Andrew Sheng and Xiao Geng fear "technological disruption, geopolitical rivalry, and widening social inequality", but above all they fear "populist calls for nationalist policies, including trade protectionism". They see us as in a world in which "the sovereign state still reigns supreme, with national interests overshadowing shared objectives... [and so] paying for global public goods has become all the more unappealing... [while] both democratic and authoritarian governance have failed to promote equitable development..." And they conclude that with "no global tax mechanism to ensure the provision of global public goods... no global monetary or welfare policies to maintain price stability and social peace... [and with] the antiquated Westphalian model of nation-states, achieving the SDGs will probably be impossible."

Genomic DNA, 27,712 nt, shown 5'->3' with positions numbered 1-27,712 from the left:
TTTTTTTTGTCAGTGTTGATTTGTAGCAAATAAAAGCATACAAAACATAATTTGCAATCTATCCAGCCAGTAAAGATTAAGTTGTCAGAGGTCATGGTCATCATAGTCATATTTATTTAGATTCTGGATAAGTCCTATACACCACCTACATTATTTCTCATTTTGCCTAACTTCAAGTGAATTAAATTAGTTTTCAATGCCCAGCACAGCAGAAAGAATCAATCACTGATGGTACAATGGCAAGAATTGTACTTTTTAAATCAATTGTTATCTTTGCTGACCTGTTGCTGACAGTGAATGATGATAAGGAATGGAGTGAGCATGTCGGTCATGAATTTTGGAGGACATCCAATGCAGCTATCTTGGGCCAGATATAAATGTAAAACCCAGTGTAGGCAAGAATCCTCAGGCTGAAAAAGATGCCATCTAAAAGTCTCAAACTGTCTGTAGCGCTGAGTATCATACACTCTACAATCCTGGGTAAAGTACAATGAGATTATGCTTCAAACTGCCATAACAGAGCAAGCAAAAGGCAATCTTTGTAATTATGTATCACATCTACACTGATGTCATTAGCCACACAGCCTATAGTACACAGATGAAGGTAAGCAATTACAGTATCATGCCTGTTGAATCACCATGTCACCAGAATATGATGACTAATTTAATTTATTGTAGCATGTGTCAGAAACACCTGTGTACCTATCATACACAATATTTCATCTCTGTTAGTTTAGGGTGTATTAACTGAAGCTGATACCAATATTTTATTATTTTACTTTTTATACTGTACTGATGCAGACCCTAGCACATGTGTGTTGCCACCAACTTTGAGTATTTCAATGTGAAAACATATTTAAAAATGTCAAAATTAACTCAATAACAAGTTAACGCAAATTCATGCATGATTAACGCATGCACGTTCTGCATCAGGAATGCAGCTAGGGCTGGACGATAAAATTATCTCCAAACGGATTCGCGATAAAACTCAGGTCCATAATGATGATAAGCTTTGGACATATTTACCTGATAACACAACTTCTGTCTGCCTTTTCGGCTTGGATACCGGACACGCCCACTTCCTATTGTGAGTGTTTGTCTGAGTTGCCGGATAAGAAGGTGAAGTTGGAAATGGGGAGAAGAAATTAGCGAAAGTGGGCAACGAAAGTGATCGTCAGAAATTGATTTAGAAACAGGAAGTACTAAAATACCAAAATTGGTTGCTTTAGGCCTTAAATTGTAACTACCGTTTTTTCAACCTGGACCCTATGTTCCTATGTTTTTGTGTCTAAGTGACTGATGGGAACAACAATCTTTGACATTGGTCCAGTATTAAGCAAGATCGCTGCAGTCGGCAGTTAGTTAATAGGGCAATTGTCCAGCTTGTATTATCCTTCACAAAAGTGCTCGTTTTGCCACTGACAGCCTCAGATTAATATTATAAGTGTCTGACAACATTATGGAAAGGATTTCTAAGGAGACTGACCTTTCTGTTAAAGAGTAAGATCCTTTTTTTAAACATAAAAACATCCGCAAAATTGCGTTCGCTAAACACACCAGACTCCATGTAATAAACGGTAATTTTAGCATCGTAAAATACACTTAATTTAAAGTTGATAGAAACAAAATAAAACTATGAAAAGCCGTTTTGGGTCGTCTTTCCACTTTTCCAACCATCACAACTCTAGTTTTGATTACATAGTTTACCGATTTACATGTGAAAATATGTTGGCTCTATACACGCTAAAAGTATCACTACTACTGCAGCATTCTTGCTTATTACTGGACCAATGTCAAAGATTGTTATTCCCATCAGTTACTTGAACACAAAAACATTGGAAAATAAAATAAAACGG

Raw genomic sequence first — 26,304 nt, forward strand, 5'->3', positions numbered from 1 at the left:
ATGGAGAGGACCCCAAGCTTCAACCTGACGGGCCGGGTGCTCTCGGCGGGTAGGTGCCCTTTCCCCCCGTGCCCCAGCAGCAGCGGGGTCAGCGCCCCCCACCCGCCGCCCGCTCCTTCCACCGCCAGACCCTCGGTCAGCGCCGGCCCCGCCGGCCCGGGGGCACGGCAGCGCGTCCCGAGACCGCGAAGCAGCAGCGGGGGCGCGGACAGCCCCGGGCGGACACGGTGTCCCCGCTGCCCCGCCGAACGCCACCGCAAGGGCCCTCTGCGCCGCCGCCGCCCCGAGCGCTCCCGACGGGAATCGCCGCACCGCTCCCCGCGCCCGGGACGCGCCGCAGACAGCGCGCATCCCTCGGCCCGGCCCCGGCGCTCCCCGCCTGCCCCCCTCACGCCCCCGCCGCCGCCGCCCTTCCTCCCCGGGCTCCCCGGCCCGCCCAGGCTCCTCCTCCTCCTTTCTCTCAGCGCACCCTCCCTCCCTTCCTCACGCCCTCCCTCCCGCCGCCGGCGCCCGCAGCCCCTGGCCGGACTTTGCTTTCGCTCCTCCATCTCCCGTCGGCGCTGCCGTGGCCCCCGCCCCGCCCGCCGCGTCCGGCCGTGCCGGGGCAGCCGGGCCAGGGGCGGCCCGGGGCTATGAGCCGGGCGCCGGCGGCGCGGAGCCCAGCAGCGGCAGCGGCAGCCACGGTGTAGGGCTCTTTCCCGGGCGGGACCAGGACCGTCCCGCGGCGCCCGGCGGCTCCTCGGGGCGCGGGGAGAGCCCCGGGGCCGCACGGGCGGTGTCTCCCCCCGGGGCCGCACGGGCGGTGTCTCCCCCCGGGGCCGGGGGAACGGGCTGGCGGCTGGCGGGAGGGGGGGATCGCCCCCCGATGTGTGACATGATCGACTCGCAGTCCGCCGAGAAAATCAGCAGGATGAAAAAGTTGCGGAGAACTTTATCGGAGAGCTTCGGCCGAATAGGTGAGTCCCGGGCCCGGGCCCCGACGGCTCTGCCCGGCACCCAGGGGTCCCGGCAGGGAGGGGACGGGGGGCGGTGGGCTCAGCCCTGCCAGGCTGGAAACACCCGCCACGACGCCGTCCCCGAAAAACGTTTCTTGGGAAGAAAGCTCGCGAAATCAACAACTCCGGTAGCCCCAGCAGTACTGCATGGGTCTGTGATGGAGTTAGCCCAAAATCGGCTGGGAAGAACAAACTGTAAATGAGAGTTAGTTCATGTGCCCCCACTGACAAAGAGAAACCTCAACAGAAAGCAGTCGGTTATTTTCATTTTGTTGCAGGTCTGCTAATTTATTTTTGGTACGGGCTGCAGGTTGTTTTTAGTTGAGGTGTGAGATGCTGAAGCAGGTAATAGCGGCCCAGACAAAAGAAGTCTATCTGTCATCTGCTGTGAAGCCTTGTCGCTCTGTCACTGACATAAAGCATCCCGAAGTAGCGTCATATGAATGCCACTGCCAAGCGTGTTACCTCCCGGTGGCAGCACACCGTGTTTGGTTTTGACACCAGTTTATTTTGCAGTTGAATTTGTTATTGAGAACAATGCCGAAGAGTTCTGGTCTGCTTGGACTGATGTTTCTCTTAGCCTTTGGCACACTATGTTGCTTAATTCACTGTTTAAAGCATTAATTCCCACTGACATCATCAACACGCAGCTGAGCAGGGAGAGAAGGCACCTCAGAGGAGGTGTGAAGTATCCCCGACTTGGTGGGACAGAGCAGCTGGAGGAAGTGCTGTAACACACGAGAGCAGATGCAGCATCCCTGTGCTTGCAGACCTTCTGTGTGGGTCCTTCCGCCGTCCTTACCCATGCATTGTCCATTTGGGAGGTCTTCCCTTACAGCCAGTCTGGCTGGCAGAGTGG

Mark Suzman fears that we do not have enough information to even figure out how the world as a whole is misusing its female more-than-half. The world as a whole has over the past two centuries shifted away from the high infant mortality world that saw the typical woman spend roughly five years pregnant and ten years nursing to our low infant mortality world. Yet patriarchy continues to block women, so that they do much less than they could do. But how can development progress if we cannot even see where, exactly, the most important patriarchal blockages are?